Gustavo Tapia v. Eric Holder, Jr.
UNPUBLISHED OPINION FILED. [11-60533 Affirmed ] Judge: EHJ , Judge: LHS , Judge: CH Mandate pull date is 10/29/2012 [11-60533]
Date Filed: 09/06/2012
IN THE UNITED STATES COURT OF APPEALS
United States Court of Appeals
FOR THE FIFTH CIRCUIT
September 6, 2012
Lyle W. Cayce
GUSTAVO ADOLFO TAPIA, also known as Gustavo A. Tapia, also known as
AdolfoTapia, also known as Adlopho Tappia, also known as Gustavo Tapia,
ERIC H. HOLDER, U.S. ATTORNEY GENERAL,
Petition for Review of an Order of the
Board of Immigration Appeals
BIA No. A043 326 573
Before JONES, Chief Judge, and SOUTHWICK and HAYNES, Circuit Judges.
Gustavo Adolfo Tapia, a native and citizen of the Dominican Republic,
petitions for review of the dismissal by the Board of Immigration Appeals (BIA)
of his appeal of the denial of his application for cancellation of removal. See
8 U.S.C. § 1229b(a). To obtain cancellation of removal, the alien must not have
been convicted of any aggravated felony. § 1229b(a)(3). The Immigration Judge
found that Tapia’s two New York convictions for the sale of a controlled
Pursuant to 5TH CIR. R. 47.5, the court has determined that this opinion should not
be published and is not precedent except under the limited circumstances set forth in 5TH CIR.
Date Filed: 09/06/2012
substance in the fourth degree, see New York Penal Law § 220.34, were for
aggravated felonies. The BIA dismissed Tapia’s appeal because he failed to
carry his burden of proving that he was not convicted of an aggravated felony.
See 8 U.S.C. § 1229a(c)(4)(A)(i); 8 C.F.R. § 1208.4. Tapia argues that the record
fails to establish that his New York drug convictions are aggravated felonies;
therefore, he argues, he is eligible for cancellation of removal.
“The BIA’s determination that an alien is ineligible for discretionary relief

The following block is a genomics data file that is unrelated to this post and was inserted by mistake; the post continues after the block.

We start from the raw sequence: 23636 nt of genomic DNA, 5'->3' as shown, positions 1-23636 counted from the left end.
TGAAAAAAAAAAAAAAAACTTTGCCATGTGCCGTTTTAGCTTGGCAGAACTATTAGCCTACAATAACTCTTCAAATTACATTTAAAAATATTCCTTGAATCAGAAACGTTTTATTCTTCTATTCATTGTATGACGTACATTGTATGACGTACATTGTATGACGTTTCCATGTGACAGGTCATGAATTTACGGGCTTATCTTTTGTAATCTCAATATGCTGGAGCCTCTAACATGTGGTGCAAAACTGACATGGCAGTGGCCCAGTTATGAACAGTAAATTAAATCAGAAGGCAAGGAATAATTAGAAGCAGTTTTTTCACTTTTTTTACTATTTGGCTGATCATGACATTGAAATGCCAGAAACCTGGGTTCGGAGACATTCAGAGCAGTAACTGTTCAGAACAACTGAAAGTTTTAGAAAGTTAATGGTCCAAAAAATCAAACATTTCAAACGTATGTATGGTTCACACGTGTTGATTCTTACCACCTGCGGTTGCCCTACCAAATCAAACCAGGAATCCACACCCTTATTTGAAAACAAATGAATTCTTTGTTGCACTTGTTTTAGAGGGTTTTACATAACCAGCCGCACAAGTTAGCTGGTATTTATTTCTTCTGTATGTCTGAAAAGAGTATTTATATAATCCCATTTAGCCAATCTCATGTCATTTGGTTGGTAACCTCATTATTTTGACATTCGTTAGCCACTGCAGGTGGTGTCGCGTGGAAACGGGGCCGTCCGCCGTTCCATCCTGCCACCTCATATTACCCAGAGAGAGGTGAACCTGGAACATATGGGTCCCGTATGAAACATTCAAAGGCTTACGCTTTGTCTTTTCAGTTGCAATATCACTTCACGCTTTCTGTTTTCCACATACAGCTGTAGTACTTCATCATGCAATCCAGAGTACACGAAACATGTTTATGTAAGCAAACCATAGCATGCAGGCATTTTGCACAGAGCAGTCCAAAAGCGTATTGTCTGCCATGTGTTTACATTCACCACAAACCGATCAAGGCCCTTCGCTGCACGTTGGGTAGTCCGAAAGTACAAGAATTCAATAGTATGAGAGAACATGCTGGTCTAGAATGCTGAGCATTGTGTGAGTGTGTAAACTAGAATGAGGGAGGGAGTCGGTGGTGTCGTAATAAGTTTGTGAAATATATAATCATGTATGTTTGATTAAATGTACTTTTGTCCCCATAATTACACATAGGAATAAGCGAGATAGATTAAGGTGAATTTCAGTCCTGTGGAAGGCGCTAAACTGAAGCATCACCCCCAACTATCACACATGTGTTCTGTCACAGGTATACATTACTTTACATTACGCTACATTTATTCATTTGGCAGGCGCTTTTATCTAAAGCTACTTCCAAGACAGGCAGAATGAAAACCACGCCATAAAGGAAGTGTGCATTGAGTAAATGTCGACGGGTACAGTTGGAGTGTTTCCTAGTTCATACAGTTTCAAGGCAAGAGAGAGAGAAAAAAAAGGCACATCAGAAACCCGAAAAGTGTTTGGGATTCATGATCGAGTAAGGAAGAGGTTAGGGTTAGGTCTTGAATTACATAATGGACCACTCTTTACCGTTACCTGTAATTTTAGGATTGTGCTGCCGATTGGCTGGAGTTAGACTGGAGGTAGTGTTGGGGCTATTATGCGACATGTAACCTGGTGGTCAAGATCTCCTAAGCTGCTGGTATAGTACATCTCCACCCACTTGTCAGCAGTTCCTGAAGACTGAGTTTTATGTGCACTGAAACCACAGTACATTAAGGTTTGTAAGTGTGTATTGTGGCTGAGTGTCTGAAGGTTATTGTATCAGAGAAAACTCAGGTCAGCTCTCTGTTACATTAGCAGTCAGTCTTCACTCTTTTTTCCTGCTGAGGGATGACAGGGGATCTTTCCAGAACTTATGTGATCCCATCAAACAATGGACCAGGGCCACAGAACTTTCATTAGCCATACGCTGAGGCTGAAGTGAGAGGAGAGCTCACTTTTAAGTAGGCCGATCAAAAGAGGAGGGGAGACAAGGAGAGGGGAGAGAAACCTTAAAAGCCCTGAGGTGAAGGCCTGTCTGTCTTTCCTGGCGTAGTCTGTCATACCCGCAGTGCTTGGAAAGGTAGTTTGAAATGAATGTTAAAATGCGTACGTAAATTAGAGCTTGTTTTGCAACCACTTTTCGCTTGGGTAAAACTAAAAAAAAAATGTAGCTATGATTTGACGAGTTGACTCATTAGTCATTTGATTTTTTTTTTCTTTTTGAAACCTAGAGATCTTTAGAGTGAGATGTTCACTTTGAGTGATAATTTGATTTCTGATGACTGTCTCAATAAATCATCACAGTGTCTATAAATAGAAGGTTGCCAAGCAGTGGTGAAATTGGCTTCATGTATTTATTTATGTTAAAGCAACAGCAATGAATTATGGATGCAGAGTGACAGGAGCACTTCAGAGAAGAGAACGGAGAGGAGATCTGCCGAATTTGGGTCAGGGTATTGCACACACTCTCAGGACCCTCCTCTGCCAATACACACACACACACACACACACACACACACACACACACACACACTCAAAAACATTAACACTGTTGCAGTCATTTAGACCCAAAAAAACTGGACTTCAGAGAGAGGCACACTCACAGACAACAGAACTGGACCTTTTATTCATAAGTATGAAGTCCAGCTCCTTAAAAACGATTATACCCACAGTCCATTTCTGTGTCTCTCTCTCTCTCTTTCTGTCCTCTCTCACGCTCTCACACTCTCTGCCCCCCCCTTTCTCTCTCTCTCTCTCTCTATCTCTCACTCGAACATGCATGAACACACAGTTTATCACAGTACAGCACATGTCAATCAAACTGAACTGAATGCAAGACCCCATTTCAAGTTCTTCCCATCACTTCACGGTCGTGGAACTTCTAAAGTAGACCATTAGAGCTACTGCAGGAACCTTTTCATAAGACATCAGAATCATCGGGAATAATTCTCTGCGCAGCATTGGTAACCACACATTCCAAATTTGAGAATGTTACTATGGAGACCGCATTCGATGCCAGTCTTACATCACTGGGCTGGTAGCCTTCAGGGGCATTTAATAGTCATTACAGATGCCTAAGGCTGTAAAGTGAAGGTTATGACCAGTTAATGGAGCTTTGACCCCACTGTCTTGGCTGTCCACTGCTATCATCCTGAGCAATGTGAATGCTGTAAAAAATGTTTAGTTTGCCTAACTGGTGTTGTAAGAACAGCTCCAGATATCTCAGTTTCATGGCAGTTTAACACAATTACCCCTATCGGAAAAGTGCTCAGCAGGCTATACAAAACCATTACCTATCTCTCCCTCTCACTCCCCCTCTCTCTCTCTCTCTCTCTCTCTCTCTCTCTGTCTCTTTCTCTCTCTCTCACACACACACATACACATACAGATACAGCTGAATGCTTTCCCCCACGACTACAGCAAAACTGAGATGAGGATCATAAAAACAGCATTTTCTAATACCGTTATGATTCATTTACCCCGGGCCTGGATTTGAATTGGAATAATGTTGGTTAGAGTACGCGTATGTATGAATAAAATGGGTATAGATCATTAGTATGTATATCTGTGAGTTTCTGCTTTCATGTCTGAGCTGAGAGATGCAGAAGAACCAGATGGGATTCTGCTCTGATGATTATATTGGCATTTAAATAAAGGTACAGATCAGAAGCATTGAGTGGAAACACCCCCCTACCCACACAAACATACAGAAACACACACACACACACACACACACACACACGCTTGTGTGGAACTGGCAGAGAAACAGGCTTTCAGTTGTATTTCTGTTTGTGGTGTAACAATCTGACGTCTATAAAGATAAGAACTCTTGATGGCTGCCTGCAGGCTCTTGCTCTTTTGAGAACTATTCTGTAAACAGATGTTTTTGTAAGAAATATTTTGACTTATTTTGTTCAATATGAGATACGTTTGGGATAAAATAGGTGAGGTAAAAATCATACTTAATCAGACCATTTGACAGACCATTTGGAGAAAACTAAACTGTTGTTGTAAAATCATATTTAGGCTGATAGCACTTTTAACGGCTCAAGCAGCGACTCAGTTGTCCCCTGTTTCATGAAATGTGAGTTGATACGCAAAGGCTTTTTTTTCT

in the form of cancellation of removal is a question of law that we review de
novo, deferring to the BIA’s interpretation of the statutes and regulations it
administers.” Vasquez-Martinez v. Holder, 564 F.3d 712, 715 (5th Cir. 2009).
Tapia was ordered removed on two bases: (1) under INA § 237(a)(2)(B)(i),
8 U.S.C. § 1227(a)(2)(B)(i) as an alien convicted of violating “any law or
regulation of a State . . . relating to a controlled substance,” and (2) under
§ 237(a)(2)(A)(iii), 8 U.S.C. § 1227(a)(2)(A)(iii) as an aggravated felon. Tapia
conceded removability on the first charge.
Once Tapia’s removability was established, he had the burden of
establishing that he was eligible for cancellation of removal. § 1229a(c)(4)(A)(i);
see Vasquez-Martinez, 564 F.3d at 715-16. Since “the evidence indicate[d] that
one or more of the grounds for mandatory denial of the application for relief may
apply” (i.e., conviction of an aggravated felony), he had the burden of proving by
a preponderance of the evidence that such grounds did not apply. § 1240.8(d);
see Moncrieffe v. Holder, 662 F.3d at 392 (5th Cir. 2011) cert. granted, 132 S. Ct.
1857 (2012); Vasquez-Martinez, 564 F.3d at 715-16. Tapia presented no evidence
before the IJ or the BIA to show that he had not been convicted of an aggravated
felony, and he points to no such evidence here. The BIA did not err in dismissing
PETITION FOR REVIEW DENIED.
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